Cheers !!

The Bicycles thread-bikebreak.png

Last edited by Fillmore : 7th December 2021 at 09:56. Reason: grammar correction.
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Old 7th December 2021, 10:05   #6678
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Default Re: The Bicycles thread

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Originally Posted by Fillmore View Post
So really like to hear from the Road Bikers how they manage with the road buzz and bumps ? The slimmer tires and rigid forks coupled with our roads kind of tend to make your wrist go numb from my experience.
Added to that when you are riding fast those sudden tiny set of 8 - 10 rumblers you come across can really make your bike jump if you don't slow down.
Unlike hybrids, riders have three different positions to hold on a road bike. This makes long distances more manageable. I have one hybrid and one road bike. I actually find it more enjoyable to ride a road bike than the hybrid on paved roads.

Itís true, you will ride faster on a MTB over potholed roads than on a road bike. It is comfortable to ride on a MTB over potholes than on a road bike.


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Old 7th December 2021, 10:34   #6679
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Default Re: The Bicycles thread

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Originally Posted by Fillmore View Post
No responses from my previous post, so looks like the Roadies are not interested in the trivia questions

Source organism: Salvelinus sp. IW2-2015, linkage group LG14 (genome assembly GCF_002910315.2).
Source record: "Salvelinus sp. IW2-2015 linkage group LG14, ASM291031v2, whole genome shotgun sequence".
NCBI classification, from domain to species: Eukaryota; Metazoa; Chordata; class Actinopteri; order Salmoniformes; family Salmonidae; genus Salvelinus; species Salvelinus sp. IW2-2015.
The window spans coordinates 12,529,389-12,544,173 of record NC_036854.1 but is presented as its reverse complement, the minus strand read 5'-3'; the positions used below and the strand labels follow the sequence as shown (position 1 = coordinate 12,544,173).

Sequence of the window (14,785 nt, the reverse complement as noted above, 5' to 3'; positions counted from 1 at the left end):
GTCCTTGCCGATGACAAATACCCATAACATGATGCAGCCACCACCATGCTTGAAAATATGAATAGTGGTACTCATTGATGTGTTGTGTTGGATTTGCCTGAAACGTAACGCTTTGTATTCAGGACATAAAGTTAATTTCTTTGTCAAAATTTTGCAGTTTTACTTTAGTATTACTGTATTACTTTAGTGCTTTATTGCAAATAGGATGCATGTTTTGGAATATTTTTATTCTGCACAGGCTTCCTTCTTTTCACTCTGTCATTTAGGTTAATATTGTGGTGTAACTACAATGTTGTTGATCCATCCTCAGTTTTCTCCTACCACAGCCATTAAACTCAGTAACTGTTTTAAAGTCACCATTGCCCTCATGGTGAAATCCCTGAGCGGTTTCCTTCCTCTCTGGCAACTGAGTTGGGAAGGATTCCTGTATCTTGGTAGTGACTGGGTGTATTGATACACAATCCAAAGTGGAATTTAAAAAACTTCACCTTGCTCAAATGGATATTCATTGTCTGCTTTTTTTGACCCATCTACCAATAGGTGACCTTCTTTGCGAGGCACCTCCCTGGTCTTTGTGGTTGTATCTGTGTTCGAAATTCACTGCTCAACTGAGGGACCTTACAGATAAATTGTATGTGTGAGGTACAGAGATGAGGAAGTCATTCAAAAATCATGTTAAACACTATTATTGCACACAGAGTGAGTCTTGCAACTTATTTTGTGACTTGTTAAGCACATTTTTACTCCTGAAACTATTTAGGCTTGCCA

Broadly speaking by and large I see 2 categories of cyclists.
Self-realization is the best answer to all such cycling questions.

The answer to your query is 'it depends'. Folks who put up questions (like @kmadhok's road bike query and yours and many more before) that don't realize that every rider eventually finds his own riding 'category' and not everyone has the same experience so it's debatable my personal experiences and opinion will match someone else's situation especially with such queries.

For example with regards to @kmadhok's point, my average speeds on 100km rides remain same irrespective if I ride a 10kilo racing geometry roadbike or a ~13kg relaxed geometry hybrid. But if someone else does the same experiment, I'm sure they'll have different outputs. As @doc mentioned in his post, there are a lot more factors than just the cycle. It's just the means, the (state of the) person is more relevant.

As to your query, I fit into both segments you outlined. And I use good gloves to soften those road rumblers and sorts. And I take my roadbike & hybrid on highways with rumblers as well as extremely rural dirt roads like these. So go figure

The Bicycles thread-20211205_083026.jpg